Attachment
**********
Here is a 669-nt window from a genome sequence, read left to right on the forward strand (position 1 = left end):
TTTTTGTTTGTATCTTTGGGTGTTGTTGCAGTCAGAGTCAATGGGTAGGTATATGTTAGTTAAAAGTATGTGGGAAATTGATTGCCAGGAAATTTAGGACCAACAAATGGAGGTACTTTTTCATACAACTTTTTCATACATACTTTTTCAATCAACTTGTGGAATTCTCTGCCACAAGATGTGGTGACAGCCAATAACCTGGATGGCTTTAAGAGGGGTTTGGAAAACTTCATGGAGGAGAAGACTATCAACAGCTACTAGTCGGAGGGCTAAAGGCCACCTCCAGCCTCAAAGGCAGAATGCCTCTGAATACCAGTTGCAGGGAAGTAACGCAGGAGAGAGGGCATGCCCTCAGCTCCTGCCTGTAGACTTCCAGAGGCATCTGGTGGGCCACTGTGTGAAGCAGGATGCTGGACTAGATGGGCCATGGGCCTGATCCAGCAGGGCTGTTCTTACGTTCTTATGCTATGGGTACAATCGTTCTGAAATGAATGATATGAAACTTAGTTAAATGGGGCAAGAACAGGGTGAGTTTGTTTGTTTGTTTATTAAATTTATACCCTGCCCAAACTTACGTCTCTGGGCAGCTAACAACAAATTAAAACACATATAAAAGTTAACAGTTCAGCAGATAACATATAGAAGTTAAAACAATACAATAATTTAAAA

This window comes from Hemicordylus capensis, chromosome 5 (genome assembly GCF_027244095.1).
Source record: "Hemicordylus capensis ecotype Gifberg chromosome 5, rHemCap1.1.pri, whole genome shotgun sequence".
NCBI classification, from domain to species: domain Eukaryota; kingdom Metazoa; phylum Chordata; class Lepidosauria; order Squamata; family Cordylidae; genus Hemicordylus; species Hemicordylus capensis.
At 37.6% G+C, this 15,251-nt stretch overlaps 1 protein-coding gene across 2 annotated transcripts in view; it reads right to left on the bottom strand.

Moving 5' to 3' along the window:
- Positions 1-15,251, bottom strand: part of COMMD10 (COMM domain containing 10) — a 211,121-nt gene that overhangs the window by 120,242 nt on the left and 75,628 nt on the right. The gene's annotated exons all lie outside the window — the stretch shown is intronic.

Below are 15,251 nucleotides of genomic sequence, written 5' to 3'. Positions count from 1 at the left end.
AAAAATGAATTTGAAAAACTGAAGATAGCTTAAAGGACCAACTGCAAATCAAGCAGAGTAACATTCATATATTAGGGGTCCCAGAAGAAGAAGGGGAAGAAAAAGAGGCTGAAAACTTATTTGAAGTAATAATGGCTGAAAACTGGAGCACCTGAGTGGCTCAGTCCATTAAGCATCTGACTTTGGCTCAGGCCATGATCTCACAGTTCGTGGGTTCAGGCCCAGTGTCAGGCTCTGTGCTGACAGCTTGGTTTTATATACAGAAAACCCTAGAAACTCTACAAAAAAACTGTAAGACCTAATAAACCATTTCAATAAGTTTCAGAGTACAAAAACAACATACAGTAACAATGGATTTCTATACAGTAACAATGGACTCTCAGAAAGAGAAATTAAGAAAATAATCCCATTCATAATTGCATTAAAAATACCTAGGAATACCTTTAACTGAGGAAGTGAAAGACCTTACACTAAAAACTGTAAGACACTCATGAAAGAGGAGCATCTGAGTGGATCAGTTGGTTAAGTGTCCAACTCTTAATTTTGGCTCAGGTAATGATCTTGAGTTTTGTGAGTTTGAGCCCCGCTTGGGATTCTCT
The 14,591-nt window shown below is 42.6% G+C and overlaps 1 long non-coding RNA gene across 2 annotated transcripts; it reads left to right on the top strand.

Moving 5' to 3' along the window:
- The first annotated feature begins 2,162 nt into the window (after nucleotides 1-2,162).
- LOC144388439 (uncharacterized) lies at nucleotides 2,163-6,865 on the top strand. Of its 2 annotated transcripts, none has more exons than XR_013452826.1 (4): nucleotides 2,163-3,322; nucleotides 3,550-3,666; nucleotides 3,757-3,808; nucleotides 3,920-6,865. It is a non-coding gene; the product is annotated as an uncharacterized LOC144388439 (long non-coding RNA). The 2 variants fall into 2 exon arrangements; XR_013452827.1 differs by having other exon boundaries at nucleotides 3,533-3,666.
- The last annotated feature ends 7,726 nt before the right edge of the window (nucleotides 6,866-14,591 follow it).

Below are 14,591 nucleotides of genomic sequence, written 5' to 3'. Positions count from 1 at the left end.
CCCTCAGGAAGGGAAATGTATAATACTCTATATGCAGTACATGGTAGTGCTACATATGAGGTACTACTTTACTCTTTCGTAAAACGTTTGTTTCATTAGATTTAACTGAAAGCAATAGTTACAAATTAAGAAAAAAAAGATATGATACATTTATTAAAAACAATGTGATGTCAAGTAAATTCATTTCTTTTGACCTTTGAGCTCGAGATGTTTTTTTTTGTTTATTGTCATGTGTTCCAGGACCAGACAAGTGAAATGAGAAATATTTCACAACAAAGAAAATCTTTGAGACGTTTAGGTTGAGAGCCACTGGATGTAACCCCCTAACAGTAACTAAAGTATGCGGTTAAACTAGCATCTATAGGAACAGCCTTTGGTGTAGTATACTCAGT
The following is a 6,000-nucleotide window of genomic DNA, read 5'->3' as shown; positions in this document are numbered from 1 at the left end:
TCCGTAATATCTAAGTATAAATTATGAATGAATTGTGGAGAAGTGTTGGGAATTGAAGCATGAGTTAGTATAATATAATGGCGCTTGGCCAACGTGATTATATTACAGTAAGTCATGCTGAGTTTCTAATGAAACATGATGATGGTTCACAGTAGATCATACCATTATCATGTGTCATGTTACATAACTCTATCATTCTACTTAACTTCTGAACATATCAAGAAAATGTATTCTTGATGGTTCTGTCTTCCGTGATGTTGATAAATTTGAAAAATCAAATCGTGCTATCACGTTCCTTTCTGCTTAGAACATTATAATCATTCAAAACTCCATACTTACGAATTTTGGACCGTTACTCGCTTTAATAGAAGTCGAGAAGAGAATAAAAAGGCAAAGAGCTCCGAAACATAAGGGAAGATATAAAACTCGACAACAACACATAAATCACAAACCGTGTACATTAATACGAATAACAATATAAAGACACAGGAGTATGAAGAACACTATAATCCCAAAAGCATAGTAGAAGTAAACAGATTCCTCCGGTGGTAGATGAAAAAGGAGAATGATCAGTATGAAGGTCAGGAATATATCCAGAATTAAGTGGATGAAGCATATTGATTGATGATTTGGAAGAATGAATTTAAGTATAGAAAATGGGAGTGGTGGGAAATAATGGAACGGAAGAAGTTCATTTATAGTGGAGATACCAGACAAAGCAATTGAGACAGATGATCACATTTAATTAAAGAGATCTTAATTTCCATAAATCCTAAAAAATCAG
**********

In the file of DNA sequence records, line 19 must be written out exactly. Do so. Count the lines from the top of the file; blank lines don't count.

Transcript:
TCCGTAATATCTAAGTATAAATTATGAATGAATTGTGGAGAAGTGTTGGGAATTGAAGCATGAGTTAGTATAATATAATGGCGCTTGGCCAACGTGATTATATTACAGTAAGTCATGCTGAGTTTCTAATGAAACATGATGATGGTTCACAGTAGATCATACCATTATCATGTGTCATGTTACATAACTCTATCATTCTACTTAACTTCTGAACATATCAAGAAAATGTATTCTTGATGGTTCTGTCTTCCGTGATGTTGATAAATTTGAAAAATCAAATCGTGCTATCACGTTCCTTTCTGCTTAGAACATTATAATCATTCAAAACTCCATACTTACGAATTTTGGACCGTTACTCGCTTTAATAGAAGTCGAGAAGAGAATAAAAAGGCAAAGAGCTCCGAAACATAAGGGAAGATATAAAACTCGACAACAACACATAAATCACAAACCGTGTACATTAATACGAATAACAATATAAAGACACAGGAGTATGAAGAACACTATAATCCCAAAAGCATAGTAGAAGTAAACAGATTCCTCCGGTGGTAGATGAAAAAGGAGAATGATCAGTATGAAGGTCAGGAATATATCCAGAATTAAGTGGATGAAGCATATTGATTGATGATTTGGAAGAATGAATTTAAGTATAGAAAATGGGAGTGGTGGGAAATAATGGAACGGAAGAAGTTCATTTATAGTGGAGATACCAGACAAAGCAATTGAGACAGATGATCACATTTAATTAAAGAGATCTTAATTTCCATAAATCCTAAAAAATCAG